The Country Club
The United States Senate was supposed to have dropped its insidious tradition that let members put endless secret holds on nominations and other important matters. The abuse continues, more murky than ever.
The reform, adopted three years ago, required senators to identify themselves within six days of blocking a nominee, and to state their objection. That stricture has been routinely violated with cheesy gamesmanship. Members — mostly in the Republican minority — pass secret holds among themselves to foil the time limit.
Right now there are 52 nominees on secret holds — all noncontroversial in committee debates. Claire McCaskill, a Democrat of Missouri, is so fed up that she is challenging her colleagues from the Senate floor to fess up. “If you’re gonna stall and block, let’s see who you are,” she demanded in one speech. Charles Grassley, a Republican of Iowa, echoed her, urging secret holders to “have the guts to go public.”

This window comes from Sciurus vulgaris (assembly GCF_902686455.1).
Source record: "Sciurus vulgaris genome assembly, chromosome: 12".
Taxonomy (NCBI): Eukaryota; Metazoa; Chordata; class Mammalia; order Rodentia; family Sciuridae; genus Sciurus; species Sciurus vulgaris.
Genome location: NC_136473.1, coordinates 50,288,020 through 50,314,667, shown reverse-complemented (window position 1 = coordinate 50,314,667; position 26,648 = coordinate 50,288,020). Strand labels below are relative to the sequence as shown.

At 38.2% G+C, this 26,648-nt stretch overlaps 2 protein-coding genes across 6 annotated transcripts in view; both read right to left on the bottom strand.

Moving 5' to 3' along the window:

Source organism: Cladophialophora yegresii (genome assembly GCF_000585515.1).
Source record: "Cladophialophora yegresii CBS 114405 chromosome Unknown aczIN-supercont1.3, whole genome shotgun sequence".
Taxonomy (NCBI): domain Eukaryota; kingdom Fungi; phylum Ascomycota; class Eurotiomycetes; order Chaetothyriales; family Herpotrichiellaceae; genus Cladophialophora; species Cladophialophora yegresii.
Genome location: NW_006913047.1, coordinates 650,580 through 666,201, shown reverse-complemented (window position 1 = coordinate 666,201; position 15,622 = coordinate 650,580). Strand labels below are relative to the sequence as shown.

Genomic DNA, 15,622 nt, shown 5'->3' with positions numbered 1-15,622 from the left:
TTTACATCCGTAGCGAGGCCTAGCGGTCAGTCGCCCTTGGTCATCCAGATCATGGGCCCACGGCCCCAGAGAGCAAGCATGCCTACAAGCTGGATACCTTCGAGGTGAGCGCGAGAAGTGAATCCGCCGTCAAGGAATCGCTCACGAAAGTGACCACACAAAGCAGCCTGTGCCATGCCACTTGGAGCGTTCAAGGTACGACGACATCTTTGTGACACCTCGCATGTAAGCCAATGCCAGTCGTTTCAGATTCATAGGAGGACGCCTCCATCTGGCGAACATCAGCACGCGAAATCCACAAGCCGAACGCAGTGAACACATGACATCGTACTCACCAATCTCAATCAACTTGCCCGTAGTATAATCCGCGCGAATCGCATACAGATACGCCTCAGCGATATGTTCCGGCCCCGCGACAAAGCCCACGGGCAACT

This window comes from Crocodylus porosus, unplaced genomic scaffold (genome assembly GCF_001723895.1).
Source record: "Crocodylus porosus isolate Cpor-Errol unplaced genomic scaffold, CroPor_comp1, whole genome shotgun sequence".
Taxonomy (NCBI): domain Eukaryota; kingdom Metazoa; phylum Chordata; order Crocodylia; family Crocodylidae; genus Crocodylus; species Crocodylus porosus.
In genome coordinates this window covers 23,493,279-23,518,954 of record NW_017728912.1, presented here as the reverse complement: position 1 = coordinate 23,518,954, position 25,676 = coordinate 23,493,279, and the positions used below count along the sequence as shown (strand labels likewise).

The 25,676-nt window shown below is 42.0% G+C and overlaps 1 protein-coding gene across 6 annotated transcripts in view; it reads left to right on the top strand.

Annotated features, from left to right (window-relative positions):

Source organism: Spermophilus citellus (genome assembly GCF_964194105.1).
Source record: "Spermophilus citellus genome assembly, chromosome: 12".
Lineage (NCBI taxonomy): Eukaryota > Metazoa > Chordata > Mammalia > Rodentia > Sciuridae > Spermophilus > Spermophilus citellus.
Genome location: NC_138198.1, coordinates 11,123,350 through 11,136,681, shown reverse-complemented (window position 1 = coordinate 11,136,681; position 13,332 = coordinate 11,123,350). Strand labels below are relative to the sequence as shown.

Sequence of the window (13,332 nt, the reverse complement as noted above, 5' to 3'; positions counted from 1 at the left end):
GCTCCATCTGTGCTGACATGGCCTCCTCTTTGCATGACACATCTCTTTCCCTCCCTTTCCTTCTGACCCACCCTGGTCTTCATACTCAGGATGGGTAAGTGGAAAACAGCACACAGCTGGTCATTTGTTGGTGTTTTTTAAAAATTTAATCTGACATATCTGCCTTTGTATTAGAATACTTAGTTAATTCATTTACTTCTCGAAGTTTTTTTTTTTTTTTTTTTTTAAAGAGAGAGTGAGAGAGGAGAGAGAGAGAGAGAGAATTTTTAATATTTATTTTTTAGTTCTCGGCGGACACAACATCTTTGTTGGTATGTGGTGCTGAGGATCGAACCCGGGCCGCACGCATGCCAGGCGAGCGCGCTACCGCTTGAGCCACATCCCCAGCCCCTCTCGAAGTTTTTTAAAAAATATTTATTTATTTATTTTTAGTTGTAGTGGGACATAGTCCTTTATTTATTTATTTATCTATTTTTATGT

Sen. McCaskill has introduced a bill that would limit the secret part of the hold to only two days, but the editorial suggests that the bill has no chance of passing. How shameful is that?
The whole process stinks. As more than one Republican crowed not so long ago, "Elections have consequences." A new president, regardless of party, has a right to make nominations and the right to an "up-or-down vote," something the GOP has apparently forgotten in their zeal to halt any kind of meaningful governance by the current resident of the White House. Holds, secret or not, need to be removed from the arsenal of the obstructionists. Confirmation hearings and the debates that go with them should be sufficient to vet any nominee.
But, then, this is the US Senate: the most exclusive country club in the world. Such a change in the rules is, I guess, unlikely.
At least this time around.
Labels: Just Say No